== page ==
Delhi-based telecom group feels that technologies such as IoT, AI, Virtual Reality (VR) and Augmented Reality (AR) can be potentially used in making 5G-centric locally-relevant services available across multiple sectors such as healthcare, education and agriculture.
“Internet of Things as a technology, has been thriving since the past couple of years now, and has positioned itself strongly in India for continued growth in the 5G era. Artificial Intelligence can be used in a big way in agriculture,” SP Kochhar, director general, Cellular Operators Association of India (COAI) told ETTelecom.
Comments from the telco body have come close on the heels of the Department of Telecommunications (DoT) allocating spectrum in the 700 Mhz, 3500 MHz and 26 GHz bands to develop locally-relevant 5G-driven use cases.
Telecom carriers have been demanding trial spectrum to explore and demonstrate India-specific use cases that, according to them, can facilitate the commercial launch of next-generation services, and may also attract large enterprise customers at a time when average revenue per user remains much unchanged.
Metropolitans and a few large cities are expected to see early 5G deployments while, according to a study by Motilal Oswal Financial Services Limited (MOFSL), the capital expenditure (capex) for 5G launch in metro cities and ‘A’ circles, is expected to be in a range of Rs 78,800 crore to Rs 1.3 lakh crore.
COAI, however, said that the “government policies and interventions” can help accelerate the 5G-backed IoT adoption in the country.
The drivers that may trigger IoT applications, according to him, include low cost of storage and computing data on the cloud platform, emerging edge computing trends, falling costs of data, sensors, devices, and availability of mobile app development platforms.
Following the Covid-19 pandemic, IoT is expected to drive significant transformation in the healthcare sector. “Hospital drug and waste management, robotic surgery, real-time health monitoring and diagnostics via IoT will stand to witness increased adoption.”
Bharti Airtel is working with the Swedish gear maker Ericsson on aerial drones for security and surveillance purposes, and dropping of relief material in emergency situations.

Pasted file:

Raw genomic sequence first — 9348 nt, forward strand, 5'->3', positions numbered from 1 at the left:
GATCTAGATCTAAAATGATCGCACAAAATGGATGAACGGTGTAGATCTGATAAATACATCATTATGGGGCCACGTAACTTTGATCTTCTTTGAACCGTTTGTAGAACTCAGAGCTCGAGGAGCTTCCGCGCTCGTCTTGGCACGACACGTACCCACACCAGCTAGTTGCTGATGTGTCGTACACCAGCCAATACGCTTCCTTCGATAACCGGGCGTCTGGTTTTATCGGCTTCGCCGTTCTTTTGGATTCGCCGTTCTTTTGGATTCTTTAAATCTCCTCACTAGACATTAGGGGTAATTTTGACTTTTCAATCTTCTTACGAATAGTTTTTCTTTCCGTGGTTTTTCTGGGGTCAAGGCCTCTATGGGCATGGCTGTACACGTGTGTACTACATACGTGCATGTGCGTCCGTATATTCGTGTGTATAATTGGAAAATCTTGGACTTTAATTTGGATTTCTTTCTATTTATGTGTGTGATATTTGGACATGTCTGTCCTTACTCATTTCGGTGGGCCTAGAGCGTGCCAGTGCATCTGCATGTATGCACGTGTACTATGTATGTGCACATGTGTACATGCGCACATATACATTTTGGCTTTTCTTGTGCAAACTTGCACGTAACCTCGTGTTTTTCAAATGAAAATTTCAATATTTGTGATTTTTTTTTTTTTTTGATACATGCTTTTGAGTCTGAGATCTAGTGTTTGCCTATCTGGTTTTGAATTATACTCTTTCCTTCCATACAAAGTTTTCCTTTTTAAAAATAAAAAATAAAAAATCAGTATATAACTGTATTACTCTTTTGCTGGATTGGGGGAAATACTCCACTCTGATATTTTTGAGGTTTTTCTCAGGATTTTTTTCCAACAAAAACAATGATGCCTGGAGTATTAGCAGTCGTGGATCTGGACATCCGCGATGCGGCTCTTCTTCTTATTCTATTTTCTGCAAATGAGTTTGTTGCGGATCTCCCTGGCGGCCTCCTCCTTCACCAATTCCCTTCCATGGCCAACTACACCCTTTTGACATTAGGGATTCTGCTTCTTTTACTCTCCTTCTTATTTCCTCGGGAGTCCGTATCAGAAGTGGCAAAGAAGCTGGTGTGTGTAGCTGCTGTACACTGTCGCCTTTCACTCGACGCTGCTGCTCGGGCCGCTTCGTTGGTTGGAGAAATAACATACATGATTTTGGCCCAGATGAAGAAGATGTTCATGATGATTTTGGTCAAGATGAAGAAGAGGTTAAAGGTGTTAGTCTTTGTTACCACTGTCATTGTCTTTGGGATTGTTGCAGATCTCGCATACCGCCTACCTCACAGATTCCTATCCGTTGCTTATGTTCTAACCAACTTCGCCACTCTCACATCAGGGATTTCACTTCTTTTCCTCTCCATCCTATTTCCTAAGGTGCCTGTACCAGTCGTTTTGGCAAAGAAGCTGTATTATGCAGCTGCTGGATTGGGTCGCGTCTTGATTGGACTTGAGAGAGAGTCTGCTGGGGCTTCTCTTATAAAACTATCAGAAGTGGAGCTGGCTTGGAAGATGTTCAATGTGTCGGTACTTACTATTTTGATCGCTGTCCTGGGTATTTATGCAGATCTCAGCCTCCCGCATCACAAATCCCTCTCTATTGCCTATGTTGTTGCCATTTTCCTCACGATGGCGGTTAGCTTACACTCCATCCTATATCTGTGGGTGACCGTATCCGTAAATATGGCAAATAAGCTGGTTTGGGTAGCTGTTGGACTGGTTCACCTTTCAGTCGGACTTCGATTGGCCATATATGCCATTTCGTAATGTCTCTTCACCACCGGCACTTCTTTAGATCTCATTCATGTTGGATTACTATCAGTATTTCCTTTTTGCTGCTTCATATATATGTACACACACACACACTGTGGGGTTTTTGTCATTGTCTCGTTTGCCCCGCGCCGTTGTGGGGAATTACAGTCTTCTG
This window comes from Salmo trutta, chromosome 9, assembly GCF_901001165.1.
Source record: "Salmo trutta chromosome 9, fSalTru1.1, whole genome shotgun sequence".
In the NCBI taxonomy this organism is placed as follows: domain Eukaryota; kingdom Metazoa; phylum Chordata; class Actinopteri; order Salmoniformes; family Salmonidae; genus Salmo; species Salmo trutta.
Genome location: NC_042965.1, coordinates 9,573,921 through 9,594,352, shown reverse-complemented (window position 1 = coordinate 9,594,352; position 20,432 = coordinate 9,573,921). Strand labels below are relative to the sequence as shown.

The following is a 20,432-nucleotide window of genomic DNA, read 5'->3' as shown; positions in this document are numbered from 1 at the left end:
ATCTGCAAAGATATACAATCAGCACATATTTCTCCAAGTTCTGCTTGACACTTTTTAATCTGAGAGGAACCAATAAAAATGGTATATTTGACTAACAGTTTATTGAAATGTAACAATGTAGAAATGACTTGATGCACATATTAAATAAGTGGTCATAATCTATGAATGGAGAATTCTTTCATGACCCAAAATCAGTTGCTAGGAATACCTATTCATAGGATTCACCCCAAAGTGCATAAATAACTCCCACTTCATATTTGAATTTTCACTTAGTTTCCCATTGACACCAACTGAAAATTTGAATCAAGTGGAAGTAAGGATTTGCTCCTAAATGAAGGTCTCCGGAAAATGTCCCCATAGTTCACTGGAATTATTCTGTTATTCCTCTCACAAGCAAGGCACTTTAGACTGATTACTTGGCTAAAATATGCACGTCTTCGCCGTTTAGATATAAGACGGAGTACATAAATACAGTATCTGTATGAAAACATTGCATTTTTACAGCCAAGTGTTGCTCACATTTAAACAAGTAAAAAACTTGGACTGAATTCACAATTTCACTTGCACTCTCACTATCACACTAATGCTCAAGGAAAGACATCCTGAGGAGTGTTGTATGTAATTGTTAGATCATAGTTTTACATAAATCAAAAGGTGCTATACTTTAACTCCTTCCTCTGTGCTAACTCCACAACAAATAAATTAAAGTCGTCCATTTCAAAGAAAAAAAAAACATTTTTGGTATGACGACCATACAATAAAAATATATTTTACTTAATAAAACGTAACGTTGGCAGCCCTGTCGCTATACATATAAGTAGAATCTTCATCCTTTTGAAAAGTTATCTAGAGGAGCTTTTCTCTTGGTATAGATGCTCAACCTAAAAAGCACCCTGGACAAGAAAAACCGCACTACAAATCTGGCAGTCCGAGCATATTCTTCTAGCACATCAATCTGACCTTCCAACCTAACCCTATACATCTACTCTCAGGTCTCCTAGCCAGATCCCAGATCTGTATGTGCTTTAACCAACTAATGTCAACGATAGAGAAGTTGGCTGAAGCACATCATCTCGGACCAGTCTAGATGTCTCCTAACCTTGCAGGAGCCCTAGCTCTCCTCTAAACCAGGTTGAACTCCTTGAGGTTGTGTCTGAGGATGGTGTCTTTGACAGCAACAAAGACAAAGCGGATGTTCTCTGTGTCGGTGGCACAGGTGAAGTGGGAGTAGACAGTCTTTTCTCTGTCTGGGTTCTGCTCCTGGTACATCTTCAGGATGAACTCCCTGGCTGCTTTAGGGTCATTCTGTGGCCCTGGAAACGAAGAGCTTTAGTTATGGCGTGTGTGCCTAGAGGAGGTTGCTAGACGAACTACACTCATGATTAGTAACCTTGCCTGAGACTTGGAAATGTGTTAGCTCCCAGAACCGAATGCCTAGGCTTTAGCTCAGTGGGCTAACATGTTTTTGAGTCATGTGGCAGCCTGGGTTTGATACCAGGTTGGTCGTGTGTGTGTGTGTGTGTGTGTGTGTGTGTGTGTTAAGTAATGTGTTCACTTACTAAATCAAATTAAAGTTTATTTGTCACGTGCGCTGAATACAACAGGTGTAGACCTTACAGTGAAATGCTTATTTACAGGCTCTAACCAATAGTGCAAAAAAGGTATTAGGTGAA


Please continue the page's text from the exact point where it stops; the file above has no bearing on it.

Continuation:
Billionaire Mukesh Ambani-owned Reliance Jio together with Korean Samsung Networks has been working on virtual classrooms, and previously demonstrated high-definition content streaming.
Kochhar feels that bringing futuristic technologies such as AR and VR to classrooms may redefine education and skilling of students. “AR and VR require higher bandwidth, lower latency and network resiliency. Thus, the advent of 5G, coupled with the use of these technologies will lead to a far more advanced and tech-centric educational landscape.”
Early trials, according to the telco group, are already taking place at the University of Bristol and King’s College London using the 5G test network, and armed forces across the world already use advanced virtual cockpits to train fighter pilots.
Consulting firm Delotte, in a recent study said that 5G offers several potential use cases across industry verticals, and that can be categorised into enhanced mobile broadband, massive Internet of Things, and mission critical applications.
“With 5G, pilots wouldn’t be limited to pre-programmed scenarios and locations. Instead, training data could be captured and sent to the cloud for processing, then new scenarios and challenges can be sent back to the simulator as a direct response to their flyer,” he added.
Earlier, defence secretary Ajay Kumar told ETTelecom that the Indian armed forces were ready to move to next generation-backed networks, considering the use of AI and unmanned vehicles in future.
“Algorithms can be used to monitor crop and soil health, where AI-based analytics solutions are used to plan events like crop harvesting, pest control and fertilisation to optimise yields, ” Kochhar added.
Ericsson has earlier demonstrated high-end sensors to track the flow of river Godavari to optimally distribute water to farmers for agriculture needs and minimise floods.